What happens inside the brain of a compulsive hoarder?
Think about this: When you are out on the street, do you pay attention to each object you come across because, for you, it can be decisive for your survival? When a person with a compulsive hoarding disorder comes across everyday objects, they try to rationalize the reason that compels them to take those objects home. The idea is that each object is so precious – even if it is not – that they need to take them home.
In their minds, there is no possibility of getting rid of the objects they have because it anguishes them to think that they will not have them when they need them. They try to match their “collection of items” to the space where they live and organize the hundreds of elements in their own way. Since livable space is limited, they wash dishes in the tub, walk along narrow improvised paths and eat on mounds of objects that are sometimes as high as the ceiling.
Their physical appearance quickly deteriorates as their house becomes damp, dusty, and moldy. Their social status and public image change and they cannot help it. Neighbors judge them and point them out as different people with some kind of problem. Isolation begins. They stop talking to people and prefer to spend their time collecting more objects or at home living with what they already have. They are not interested in the outside world, only the one they have created in their homes.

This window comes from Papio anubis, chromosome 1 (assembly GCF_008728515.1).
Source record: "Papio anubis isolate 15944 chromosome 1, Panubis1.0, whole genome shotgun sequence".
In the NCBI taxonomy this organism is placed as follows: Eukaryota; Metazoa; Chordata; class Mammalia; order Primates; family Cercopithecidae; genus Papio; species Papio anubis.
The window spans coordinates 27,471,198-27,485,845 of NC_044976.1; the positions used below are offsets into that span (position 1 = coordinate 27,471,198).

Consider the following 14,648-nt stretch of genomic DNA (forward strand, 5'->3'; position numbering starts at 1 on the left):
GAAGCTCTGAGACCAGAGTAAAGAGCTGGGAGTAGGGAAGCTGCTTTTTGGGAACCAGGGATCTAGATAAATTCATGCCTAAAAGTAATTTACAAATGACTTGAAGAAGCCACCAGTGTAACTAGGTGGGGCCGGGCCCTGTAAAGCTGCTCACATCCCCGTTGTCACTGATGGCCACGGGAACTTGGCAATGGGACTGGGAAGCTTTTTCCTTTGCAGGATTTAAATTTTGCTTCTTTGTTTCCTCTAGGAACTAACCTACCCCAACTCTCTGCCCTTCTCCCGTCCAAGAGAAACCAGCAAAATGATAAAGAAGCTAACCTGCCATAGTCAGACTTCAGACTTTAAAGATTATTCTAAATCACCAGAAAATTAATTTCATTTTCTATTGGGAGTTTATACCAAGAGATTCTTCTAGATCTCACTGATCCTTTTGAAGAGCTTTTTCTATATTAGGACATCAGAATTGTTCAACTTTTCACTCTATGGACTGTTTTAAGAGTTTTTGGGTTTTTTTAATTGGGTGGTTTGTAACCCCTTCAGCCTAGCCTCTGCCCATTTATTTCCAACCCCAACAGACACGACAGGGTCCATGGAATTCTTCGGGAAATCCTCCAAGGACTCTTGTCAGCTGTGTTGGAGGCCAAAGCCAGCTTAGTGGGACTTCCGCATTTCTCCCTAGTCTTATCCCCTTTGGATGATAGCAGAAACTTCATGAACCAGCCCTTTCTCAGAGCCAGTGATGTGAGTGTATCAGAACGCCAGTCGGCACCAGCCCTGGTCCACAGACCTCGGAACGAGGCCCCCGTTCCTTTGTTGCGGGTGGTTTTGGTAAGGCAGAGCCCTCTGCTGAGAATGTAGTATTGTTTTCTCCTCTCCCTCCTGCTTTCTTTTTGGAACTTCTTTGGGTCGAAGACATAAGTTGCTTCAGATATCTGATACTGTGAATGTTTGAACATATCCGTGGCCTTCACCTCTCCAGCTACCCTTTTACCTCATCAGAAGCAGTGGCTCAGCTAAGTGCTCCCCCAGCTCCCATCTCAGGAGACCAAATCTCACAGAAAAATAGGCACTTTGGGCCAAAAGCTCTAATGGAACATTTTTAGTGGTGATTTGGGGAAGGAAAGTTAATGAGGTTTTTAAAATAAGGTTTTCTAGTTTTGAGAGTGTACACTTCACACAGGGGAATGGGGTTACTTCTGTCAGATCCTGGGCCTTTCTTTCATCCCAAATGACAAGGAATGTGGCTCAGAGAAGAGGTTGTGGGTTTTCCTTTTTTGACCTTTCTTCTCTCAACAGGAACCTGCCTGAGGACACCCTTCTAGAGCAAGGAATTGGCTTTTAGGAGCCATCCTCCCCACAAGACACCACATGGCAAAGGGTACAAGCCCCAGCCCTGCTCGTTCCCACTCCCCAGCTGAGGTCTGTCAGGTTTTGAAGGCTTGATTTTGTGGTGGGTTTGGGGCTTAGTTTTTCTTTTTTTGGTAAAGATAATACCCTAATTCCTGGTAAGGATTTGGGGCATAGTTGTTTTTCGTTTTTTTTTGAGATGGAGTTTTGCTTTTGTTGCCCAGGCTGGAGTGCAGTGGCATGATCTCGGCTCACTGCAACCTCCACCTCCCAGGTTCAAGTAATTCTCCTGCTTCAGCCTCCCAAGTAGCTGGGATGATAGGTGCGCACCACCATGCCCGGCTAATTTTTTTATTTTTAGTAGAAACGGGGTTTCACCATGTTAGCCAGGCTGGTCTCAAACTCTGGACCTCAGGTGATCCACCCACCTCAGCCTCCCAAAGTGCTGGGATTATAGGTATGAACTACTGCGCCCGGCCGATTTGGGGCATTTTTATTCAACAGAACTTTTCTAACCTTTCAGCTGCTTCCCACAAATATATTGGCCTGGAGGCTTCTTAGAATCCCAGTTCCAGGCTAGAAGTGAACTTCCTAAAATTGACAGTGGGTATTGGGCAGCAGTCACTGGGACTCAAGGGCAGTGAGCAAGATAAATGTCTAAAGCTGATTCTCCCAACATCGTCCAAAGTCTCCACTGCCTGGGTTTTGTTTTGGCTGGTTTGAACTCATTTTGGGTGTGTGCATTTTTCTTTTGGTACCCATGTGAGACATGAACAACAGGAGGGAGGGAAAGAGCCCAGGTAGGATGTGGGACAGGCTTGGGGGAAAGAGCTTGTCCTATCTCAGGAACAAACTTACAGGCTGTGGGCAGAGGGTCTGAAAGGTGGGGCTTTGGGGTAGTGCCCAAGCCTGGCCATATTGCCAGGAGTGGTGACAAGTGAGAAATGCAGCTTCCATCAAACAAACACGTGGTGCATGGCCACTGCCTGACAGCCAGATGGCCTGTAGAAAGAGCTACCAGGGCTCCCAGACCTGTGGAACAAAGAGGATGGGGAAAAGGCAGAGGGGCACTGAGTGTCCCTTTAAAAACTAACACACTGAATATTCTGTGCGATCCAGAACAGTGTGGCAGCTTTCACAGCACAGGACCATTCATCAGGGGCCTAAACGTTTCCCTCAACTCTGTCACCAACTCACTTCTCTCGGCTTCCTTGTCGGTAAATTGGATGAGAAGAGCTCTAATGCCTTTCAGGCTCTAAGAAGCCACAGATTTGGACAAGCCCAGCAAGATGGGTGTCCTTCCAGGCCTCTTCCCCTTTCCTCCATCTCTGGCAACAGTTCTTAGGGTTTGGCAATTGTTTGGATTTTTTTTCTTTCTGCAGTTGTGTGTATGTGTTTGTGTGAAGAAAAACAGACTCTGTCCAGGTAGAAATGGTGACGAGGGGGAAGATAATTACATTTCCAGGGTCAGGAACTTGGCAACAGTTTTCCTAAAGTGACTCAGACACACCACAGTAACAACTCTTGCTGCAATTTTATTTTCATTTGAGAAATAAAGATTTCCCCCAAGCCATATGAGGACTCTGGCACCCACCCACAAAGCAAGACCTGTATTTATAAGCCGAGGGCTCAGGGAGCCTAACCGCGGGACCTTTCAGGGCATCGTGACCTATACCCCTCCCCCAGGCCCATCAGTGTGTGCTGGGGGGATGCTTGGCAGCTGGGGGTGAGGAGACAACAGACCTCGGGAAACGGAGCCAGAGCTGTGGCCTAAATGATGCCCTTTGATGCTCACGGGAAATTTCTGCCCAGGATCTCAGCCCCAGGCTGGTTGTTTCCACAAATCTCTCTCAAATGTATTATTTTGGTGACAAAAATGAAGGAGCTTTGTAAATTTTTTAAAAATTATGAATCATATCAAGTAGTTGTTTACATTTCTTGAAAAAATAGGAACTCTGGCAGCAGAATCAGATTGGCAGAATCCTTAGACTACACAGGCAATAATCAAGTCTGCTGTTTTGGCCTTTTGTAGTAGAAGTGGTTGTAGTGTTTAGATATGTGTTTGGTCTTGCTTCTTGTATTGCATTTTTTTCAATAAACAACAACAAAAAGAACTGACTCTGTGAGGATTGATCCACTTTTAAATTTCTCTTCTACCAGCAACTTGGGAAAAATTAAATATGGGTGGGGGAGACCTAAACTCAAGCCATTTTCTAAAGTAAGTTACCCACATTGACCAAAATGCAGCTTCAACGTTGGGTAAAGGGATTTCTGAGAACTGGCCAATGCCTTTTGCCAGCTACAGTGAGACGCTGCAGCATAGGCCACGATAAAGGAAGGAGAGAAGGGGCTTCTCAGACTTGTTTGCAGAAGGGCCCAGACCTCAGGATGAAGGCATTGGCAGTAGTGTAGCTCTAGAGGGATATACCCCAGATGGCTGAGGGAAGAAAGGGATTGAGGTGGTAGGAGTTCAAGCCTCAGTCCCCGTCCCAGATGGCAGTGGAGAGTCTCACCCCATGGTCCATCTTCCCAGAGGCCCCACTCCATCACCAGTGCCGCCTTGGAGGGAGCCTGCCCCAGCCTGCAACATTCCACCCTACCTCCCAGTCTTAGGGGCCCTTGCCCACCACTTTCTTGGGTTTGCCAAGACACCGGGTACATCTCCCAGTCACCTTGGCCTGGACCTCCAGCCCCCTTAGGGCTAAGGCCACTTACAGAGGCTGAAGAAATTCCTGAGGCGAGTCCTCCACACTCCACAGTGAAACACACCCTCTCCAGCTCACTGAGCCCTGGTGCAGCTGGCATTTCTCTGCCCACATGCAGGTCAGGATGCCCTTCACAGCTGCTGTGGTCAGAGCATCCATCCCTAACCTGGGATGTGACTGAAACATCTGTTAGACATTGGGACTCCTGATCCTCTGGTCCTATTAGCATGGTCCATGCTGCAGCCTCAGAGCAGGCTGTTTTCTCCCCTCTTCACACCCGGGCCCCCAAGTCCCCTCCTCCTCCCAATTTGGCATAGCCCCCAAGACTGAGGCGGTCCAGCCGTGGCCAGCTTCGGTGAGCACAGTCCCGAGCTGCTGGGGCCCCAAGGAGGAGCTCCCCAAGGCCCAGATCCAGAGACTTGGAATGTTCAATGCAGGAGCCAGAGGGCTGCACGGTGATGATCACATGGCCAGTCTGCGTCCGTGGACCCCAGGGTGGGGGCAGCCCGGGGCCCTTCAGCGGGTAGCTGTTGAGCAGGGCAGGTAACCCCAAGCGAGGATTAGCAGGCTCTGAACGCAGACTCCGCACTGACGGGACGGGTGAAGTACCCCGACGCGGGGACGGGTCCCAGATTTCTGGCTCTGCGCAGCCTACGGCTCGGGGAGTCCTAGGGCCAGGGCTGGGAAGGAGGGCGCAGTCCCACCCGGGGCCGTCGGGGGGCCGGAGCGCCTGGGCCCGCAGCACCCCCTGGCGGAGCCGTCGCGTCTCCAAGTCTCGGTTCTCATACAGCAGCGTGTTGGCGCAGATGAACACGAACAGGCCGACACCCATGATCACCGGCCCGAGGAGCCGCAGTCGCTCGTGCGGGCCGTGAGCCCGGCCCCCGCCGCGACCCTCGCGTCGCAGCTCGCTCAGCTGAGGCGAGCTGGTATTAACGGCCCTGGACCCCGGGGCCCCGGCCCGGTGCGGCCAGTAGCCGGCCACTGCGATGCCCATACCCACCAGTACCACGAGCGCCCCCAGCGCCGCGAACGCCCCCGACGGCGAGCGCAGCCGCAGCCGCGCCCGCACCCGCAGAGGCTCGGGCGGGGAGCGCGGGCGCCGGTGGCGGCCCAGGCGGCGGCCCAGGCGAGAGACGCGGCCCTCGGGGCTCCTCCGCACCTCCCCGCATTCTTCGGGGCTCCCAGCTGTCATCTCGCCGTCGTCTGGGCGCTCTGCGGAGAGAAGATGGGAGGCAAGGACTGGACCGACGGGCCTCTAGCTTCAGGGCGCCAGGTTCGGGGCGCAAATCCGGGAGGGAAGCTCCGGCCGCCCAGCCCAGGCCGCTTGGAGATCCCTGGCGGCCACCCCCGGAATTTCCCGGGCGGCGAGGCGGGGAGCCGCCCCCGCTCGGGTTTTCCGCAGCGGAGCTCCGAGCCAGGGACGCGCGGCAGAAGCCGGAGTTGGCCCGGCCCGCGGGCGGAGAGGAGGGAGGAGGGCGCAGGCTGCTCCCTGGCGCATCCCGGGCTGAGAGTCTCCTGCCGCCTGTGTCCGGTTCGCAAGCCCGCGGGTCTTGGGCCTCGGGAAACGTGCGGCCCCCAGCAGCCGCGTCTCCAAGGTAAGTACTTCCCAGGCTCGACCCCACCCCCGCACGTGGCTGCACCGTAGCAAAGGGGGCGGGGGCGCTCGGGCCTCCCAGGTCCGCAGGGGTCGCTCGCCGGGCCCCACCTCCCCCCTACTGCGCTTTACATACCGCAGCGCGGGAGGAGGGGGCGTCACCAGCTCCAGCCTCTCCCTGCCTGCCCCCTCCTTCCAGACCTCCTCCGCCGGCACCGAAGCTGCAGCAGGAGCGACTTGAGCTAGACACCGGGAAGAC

Hoarding disorder was included in 2013 in the ‘Diagnostic and Statistical Manual of Mental Disorders‘, published by the American Psychiatric Association, a document accepted by professionals for the diagnosis of this type of disorder. According to the publication, the main characteristic of a person with compulsive hoarding disorder is their persistent difficulty in discarding or separating possessions, regardless of their real value, caused by the need to save objects and the anxiety associated with discarding them.
Collectors and hoarders
How many of us have kept an object that has a special meaning? That ticket for the first hockey game or rock concert we attended, the suitcase we always use to travel with, and the first gift from our partner, among others. For experts, this emotional investment in objects is something normal and is part of our daily life.